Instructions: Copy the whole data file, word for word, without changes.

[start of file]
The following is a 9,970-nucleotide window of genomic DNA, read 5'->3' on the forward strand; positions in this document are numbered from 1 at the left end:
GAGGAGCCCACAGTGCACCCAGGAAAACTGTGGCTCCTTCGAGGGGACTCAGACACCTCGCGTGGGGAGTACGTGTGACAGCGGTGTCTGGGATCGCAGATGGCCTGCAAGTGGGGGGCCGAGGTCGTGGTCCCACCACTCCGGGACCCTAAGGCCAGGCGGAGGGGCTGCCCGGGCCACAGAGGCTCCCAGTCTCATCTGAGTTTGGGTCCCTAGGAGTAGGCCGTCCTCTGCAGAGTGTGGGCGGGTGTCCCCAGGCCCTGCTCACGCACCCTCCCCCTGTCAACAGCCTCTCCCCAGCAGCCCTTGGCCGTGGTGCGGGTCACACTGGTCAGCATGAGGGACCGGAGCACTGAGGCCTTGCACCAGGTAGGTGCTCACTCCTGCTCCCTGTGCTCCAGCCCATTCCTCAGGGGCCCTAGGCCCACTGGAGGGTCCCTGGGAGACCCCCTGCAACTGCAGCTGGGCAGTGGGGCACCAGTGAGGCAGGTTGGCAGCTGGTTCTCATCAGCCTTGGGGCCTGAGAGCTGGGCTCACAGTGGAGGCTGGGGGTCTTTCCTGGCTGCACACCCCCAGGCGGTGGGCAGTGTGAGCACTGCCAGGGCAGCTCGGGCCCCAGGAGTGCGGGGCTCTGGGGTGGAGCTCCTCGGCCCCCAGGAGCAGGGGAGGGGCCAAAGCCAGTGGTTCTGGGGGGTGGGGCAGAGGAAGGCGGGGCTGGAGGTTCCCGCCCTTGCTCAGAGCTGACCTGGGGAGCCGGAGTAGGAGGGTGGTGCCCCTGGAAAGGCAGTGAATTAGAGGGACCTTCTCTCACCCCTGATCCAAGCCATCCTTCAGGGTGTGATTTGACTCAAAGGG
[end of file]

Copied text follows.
The following is a 9,970-nucleotide window of genomic DNA, read 5'->3' on the forward strand; positions in this document are numbered from 1 at the left end:
GAGGAGCCCACAGTGCACCCAGGAAAACTGTGGCTCCTTCGAGGGGACTCAGACACCTCGCGTGGGGAGTACGTGTGACAGCGGTGTCTGGGATCGCAGATGGCCTGCAAGTGGGGGGCCGAGGTCGTGGTCCCACCACTCCGGGACCCTAAGGCCAGGCGGAGGGGCTGCCCGGGCCACAGAGGCTCCCAGTCTCATCTGAGTTTGGGTCCCTAGGAGTAGGCCGTCCTCTGCAGAGTGTGGGCGGGTGTCCCCAGGCCCTGCTCACGCACCCTCCCCCTGTCAACAGCCTCTCCCCAGCAGCCCTTGGCCGTGGTGCGGGTCACACTGGTCAGCATGAGGGACCGGAGCACTGAGGCCTTGCACCAGGTAGGTGCTCACTCCTGCTCCCTGTGCTCCAGCCCATTCCTCAGGGGCCCTAGGCCCACTGGAGGGTCCCTGGGAGACCCCCTGCAACTGCAGCTGGGCAGTGGGGCACCAGTGAGGCAGGTTGGCAGCTGGTTCTCATCAGCCTTGGGGCCTGAGAGCTGGGCTCACAGTGGAGGCTGGGGGTCTTTCCTGGCTGCACACCCCCAGGCGGTGGGCAGTGTGAGCACTGCCAGGGCAGCTCGGGCCCCAGGAGTGCGGGGCTCTGGGGTGGAGCTCCTCGGCCCCCAGGAGCAGGGGAGGGGCCAAAGCCAGTGGTTCTGGGGGGTGGGGCAGAGGAAGGCGGGGCTGGAGGTTCCCGCCCTTGCTCAGAGCTGACCTGGGGAGCCGGAGTAGGAGGGTGGTGCCCCTGGAAAGGCAGTGAATTAGAGGGACCTTCTCTCACCCCTGATCCAAGCCATCCTTCAGGGTGTGATTTGACTCAAAGGG